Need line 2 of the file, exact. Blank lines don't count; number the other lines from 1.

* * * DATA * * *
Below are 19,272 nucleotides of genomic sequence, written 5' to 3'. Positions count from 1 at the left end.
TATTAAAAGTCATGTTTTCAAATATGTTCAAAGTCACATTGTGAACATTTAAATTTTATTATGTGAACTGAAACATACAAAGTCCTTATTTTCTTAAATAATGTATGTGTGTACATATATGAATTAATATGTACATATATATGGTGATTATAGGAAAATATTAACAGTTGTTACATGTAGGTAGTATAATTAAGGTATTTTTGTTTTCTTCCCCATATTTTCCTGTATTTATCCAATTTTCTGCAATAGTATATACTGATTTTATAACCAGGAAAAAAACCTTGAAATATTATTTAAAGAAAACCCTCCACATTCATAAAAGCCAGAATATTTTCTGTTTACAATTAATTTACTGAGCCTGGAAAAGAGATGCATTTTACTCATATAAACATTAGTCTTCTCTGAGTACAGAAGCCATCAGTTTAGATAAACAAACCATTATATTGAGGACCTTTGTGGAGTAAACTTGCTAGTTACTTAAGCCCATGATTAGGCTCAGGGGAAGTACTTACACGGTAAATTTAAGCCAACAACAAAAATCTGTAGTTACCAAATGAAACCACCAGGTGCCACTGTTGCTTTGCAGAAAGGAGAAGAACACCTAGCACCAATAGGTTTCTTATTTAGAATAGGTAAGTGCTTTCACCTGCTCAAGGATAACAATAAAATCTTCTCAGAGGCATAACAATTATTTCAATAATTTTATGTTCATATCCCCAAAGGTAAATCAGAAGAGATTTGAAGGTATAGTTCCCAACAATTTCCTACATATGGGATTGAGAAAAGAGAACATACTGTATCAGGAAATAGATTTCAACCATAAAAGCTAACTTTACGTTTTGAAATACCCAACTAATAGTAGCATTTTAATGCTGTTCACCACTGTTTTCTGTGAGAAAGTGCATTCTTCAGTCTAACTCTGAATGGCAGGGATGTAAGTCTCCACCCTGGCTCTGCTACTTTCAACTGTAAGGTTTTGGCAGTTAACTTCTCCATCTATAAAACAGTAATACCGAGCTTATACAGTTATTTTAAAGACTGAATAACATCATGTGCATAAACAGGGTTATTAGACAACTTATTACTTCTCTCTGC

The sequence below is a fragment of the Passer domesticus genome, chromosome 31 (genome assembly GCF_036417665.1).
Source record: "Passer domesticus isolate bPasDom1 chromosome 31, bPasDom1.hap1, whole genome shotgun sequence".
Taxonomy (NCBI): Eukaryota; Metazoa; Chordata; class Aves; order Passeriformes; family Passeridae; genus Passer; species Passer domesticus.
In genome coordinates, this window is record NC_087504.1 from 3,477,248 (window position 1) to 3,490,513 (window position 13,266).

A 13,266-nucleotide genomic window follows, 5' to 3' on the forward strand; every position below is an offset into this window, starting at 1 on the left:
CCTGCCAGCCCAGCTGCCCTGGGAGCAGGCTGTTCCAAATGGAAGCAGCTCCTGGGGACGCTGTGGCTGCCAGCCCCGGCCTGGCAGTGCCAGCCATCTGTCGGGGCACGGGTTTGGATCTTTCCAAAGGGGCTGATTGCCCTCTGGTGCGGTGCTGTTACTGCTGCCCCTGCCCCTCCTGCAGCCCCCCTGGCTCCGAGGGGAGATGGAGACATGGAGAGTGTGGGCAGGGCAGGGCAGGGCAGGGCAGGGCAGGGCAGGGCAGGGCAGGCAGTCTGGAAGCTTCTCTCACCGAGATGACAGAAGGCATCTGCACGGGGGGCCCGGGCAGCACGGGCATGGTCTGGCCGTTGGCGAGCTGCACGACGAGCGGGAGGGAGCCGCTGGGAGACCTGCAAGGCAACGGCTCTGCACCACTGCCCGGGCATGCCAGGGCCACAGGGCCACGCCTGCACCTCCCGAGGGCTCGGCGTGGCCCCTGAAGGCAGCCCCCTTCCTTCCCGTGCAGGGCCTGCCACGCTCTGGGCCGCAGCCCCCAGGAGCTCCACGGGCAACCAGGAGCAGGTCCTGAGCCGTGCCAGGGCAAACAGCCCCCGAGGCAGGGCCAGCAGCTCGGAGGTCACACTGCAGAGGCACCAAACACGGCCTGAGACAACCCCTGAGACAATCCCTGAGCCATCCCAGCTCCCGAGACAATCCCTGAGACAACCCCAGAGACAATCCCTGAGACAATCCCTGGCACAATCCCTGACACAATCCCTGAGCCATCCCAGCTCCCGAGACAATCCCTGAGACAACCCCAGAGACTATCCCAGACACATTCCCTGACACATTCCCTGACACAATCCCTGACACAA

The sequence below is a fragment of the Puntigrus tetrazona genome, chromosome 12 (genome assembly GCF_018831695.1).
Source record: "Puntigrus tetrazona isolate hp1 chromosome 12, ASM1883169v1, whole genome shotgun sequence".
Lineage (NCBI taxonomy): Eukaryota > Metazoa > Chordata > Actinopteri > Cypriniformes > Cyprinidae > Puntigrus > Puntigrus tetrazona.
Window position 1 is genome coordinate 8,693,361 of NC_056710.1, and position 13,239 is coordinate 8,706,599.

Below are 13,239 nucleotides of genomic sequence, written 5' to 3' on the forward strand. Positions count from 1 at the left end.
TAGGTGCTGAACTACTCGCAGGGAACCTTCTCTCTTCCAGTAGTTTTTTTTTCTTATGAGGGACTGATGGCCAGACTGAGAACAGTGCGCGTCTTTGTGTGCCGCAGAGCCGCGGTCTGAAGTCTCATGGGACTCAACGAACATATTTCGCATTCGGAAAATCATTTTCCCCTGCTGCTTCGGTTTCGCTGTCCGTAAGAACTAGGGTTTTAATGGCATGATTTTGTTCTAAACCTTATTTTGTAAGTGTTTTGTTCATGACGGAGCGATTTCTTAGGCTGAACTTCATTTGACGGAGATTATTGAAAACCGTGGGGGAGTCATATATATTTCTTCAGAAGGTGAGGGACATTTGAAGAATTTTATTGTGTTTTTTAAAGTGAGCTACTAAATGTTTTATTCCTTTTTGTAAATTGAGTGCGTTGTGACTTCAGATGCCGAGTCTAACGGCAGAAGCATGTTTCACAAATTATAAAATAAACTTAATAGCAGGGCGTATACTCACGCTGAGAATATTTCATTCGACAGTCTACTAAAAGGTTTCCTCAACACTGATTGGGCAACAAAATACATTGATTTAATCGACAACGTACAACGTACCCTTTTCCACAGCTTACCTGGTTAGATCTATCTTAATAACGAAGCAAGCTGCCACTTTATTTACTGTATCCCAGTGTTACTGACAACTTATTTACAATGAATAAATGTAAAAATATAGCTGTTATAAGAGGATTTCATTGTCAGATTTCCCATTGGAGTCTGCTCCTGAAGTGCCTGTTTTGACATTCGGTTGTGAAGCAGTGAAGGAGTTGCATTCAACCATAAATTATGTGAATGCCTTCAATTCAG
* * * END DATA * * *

TATTAAAAGTCATGTTTTCAAATATGTTCAAAGTCACATTGTGAACATTTAAATTTTATTATGTGAACTGAAACATACAAAGTCCTTATTTTCTTAAATAATGTATGTGTGTACATATATGAATTAATATGTACATATATATGGTGATTATAGGAAAATATTAACAGTTGTTACATGTAGGTAGTATAATTAAGGTATTTTTGTTTTCTTCCCCATATTTTCCTGTATTTATCCAATTTTCTGCAATAGTATATACTGATTTTATAACCAGGAAAAAAACCTTGAAATATTATTTAAAGAAAACCCTCCACATTCATAAAAGCCAGAATATTTTCTGTTTACAATTAATTTACTGAGCCTGGAAAAGAGATGCATTTTACTCATATAAACATTAGTCTTCTCTGAGTACAGAAGCCATCAGTTTAGATAAACAAACCATTATATTGAGGACCTTTGTGGAGTAAACTTGCTAGTTACTTAAGCCCATGATTAGGCTCAGGGGAAGTACTTACACGGTAAATTTAAGCCAACAACAAAAATCTGTAGTTACCAAATGAAACCACCAGGTGCCACTGTTGCTTTGCAGAAAGGAGAAGAACACCTAGCACCAATAGGTTTCTTATTTAGAATAGGTAAGTGCTTTCACCTGCTCAAGGATAACAATAAAATCTTCTCAGAGGCATAACAATTATTTCAATAATTTTATGTTCATATCCCCAAAGGTAAATCAGAAGAGATTTGAAGGTATAGTTCCCAACAATTTCCTACATATGGGATTGAGAAAAGAGAACATACTGTATCAGGAAATAGATTTCAACCATAAAAGCTAACTTTACGTTTTGAAATACCCAACTAATAGTAGCATTTTAATGCTGTTCACCACTGTTTTCTGTGAGAAAGTGCATTCTTCAGTCTAACTCTGAATGGCAGGGATGTAAGTCTCCACCCTGGCTCTGCTACTTTCAACTGTAAGGTTTTGGCAGTTAACTTCTCCATCTATAAAACAGTAATACCGAGCTTATACAGTTATTTTAAAGACTGAATAACATCATGTGCATAAACAGGGTTATTAGACAACTTATTACTTCTCTCTGC